מִפְּנֵי שֵׂיבָה תָּקוּם, וְהָדַרְתָּ פְּנֵי זָקֵן
Thou shalt rise up before the hoary head, and honour the face of the old man
The Talmud (Kiddushin 32b) understands this to refer (in addition to the elderly) to any Torah scholar, and so it is codified in Shulchan Arukh (YD 244:1) that one must stand to honor a Torah scholar who passes ...
Yes. Off the tip of my tongue, I don't know where it says that black and white (although I believe it does), but see Likkutei Torah (from the same author):
הנה נודע שנשמת משה רבינו עליו השלום היתה מבחינת אצילות וכן נשמת אברהם והיינו שבמשה רבע"ה ובאברהם היה מאיר בהם אצילות בבחינת גילוי למטה
It is known that the soul of Moshe Rabeinu Alav Hashalom was ...
SBA quotes the Yismach Mosheh that a "ba'al nefesh" is someone for whom the things related to the soul are more important than physical things. Rabbi Gil Student also quotes some statements by Rashi and Rabbeinu Chanan'el to define a ba'al nefesh. Rabbi Micha Berger quotes the Nefesh HaChayim as well; see there.
You can read the whole subject on Avodah here....
Rashi on Numbers 22:5, s.v. "Eretz Benei Amo" ("the land of his people"), says Balaam was a special case:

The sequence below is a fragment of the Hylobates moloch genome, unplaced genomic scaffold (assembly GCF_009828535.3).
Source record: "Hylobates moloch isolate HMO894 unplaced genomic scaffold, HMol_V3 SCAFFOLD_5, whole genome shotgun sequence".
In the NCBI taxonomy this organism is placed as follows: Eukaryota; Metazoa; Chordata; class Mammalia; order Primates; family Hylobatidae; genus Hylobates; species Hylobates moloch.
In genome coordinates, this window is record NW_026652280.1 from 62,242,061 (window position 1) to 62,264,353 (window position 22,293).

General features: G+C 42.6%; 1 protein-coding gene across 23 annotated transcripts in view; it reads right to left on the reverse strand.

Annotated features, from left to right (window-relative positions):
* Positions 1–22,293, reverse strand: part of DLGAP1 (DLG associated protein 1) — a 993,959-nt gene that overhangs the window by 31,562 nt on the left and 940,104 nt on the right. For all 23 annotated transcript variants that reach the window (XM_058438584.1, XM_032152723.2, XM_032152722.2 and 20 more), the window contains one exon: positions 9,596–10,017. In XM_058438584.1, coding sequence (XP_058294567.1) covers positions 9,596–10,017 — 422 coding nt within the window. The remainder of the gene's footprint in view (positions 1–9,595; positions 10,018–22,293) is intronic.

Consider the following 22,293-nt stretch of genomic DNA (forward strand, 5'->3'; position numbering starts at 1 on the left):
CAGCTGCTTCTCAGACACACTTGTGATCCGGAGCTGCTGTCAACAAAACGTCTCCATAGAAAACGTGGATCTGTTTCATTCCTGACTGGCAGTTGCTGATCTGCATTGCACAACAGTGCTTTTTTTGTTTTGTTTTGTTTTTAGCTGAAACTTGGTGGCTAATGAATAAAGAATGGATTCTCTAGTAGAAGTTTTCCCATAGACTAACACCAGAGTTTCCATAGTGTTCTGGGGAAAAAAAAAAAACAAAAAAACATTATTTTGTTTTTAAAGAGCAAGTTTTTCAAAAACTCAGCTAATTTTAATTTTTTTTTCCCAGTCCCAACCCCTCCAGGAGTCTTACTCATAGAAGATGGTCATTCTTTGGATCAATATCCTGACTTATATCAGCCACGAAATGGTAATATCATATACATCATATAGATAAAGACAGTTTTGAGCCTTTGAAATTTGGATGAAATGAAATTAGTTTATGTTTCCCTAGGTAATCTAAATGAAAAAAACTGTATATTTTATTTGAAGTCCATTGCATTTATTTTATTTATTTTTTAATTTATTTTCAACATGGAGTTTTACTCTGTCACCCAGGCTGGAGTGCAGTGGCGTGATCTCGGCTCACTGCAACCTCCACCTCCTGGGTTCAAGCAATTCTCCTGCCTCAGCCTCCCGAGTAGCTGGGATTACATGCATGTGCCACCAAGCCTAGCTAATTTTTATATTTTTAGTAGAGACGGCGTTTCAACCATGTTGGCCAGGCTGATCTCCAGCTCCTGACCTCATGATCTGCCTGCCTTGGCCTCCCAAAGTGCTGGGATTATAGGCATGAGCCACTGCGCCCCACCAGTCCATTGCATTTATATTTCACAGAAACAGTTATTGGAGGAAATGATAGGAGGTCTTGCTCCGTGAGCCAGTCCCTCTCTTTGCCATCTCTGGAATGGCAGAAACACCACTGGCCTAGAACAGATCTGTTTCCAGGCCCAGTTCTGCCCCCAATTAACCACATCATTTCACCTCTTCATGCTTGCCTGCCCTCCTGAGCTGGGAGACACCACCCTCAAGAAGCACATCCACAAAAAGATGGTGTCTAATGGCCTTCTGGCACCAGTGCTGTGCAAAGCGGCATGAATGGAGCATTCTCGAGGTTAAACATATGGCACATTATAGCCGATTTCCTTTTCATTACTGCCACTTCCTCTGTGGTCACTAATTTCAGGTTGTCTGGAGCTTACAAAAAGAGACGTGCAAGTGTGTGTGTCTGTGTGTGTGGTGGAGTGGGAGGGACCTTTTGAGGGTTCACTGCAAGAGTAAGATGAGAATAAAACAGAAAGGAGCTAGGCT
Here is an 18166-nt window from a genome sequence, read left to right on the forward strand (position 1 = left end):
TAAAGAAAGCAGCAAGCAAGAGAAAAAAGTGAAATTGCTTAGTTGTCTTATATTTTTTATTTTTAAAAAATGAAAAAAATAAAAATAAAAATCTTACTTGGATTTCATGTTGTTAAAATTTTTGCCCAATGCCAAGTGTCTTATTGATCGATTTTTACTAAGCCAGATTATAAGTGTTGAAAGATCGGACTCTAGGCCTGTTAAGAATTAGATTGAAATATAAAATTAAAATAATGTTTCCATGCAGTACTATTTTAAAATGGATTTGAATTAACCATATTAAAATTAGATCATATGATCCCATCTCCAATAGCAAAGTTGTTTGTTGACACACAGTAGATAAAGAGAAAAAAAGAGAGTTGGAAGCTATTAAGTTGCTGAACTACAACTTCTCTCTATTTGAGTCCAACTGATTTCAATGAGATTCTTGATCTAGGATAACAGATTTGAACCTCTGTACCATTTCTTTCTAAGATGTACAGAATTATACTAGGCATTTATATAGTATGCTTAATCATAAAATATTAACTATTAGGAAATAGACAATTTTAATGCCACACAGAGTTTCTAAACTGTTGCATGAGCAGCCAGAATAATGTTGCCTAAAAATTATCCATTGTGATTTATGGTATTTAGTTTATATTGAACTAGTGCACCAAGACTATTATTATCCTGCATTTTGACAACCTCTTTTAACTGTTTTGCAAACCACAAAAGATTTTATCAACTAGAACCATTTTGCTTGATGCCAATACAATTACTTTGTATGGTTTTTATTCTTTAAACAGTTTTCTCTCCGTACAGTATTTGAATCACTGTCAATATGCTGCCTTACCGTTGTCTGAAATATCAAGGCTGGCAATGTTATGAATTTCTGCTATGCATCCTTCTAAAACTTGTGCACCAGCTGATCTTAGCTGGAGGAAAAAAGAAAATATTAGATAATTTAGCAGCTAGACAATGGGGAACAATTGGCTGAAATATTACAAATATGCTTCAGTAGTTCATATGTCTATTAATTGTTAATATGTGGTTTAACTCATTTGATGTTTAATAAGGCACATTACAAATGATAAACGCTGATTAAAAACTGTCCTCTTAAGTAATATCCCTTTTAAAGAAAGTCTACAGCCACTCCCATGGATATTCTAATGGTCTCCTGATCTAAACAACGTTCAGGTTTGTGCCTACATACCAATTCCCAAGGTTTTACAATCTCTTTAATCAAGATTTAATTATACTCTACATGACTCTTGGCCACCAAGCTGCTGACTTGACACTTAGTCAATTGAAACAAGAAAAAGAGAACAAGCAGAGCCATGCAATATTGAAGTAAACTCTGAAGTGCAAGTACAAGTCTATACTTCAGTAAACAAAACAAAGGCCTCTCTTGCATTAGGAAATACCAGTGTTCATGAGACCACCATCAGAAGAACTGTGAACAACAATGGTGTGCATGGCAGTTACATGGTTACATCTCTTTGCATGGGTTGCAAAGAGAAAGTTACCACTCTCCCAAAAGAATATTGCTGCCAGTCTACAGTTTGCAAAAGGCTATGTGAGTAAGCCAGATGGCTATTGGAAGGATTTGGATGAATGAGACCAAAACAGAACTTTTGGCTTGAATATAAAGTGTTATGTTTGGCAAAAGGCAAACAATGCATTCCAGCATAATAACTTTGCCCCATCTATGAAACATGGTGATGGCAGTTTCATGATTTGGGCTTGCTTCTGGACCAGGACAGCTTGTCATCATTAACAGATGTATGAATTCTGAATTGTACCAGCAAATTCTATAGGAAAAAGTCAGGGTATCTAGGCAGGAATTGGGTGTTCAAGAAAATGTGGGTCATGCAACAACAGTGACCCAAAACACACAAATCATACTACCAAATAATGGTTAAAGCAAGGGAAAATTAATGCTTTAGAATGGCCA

ואם תאמר מפני מה השרה הקב"ה שכינתו על גוי רשע, כדי שלא יהא פתחון פה לאומות לומר אלו היו לנו נביאים חזרנו למוטב, העמיד להם נביאים והם פרצו גדר העולם, שבתחלה היו גדורים בעריות וזה נתן להם עצה להפקיר עצמן לזנות:
If you ask, “Why did God bestow ...
Rav Ozer Alport in his Parsha Potpourri Points to Ponder addresses this issue:
Question: How was Lot able to intercede in order to save one of the cities (Tzo'ar) from destruction (19:18-22) when Avrohom, who was even greater and who argued even more on their behalf, was unable to do so? (Yad Yechezkel, Ayeles HaShachar, Derech Sicha)
There are a couple sources that indicate that Yishmael was a tzaddik at certain points in his life.
Rashi to Breishit 25:17 notes that the the word ויגוע is only used by tzaddikim, and is used here to refer to Yishmael at the end of his life.
ויגוע: לא נאמרה גויעה אלא בצדיקים:
Also, Rashi on 21:17 quotes a midrash where the angels are trying to ...
There are a whole bunch of Poskim that answer this question online.
Rav Eliezer Altshuler says that people go to Kivrei Tzadikim to pray, which is always allowed, and that there are different customs about visiting them on Chol Hamoed and during the month of Nissan in general.
Rav Uziel Eliyahu says that adding a visit/prayer at Kivrei Tzadikim during a ...